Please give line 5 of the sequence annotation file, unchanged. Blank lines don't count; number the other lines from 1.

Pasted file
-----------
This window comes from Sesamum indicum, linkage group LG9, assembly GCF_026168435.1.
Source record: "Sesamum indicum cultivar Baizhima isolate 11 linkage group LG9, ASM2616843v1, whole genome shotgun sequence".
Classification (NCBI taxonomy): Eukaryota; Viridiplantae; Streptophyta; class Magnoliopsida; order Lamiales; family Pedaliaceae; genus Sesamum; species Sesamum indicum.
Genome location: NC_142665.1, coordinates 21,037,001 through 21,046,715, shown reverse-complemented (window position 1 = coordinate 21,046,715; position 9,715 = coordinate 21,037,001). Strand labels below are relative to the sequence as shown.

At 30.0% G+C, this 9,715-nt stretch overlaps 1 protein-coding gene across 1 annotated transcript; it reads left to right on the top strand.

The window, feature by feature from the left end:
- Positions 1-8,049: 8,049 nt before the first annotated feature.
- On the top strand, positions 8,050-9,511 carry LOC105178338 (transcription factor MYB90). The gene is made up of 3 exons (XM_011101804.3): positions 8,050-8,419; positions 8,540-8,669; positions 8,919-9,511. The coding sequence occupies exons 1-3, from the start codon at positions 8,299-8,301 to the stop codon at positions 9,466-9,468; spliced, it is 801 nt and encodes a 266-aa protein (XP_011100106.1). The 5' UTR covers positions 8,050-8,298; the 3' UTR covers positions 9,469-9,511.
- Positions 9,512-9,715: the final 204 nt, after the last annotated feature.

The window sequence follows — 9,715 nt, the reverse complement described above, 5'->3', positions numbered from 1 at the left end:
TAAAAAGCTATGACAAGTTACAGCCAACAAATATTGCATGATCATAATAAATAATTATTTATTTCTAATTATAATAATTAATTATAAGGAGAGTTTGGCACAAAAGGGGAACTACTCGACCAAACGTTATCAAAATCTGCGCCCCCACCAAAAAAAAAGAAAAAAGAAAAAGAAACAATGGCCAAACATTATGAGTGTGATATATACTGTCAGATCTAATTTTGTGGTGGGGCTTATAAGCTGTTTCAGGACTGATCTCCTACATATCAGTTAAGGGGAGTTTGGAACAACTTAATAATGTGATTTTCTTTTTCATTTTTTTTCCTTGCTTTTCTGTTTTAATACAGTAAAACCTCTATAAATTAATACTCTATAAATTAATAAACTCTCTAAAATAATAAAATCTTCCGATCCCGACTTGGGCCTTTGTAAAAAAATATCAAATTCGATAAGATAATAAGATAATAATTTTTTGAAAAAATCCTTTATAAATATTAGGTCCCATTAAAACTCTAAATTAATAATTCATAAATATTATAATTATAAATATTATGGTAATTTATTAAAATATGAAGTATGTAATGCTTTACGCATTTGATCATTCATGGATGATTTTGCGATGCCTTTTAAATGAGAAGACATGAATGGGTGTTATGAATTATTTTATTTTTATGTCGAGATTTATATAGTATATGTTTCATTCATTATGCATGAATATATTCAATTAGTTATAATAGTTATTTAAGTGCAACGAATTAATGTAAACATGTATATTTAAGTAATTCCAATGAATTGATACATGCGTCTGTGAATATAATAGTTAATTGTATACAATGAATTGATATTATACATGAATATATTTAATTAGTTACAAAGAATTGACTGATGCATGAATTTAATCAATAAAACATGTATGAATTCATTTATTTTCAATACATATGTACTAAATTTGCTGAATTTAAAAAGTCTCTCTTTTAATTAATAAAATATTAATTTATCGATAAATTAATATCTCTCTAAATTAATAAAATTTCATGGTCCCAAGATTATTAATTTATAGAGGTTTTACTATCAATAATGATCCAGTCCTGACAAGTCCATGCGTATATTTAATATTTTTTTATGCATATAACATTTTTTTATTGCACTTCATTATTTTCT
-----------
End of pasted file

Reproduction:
At 30.0% G+C, this 9,715-nt stretch overlaps 1 protein-coding gene across 1 annotated transcript; it reads left to right on the top strand.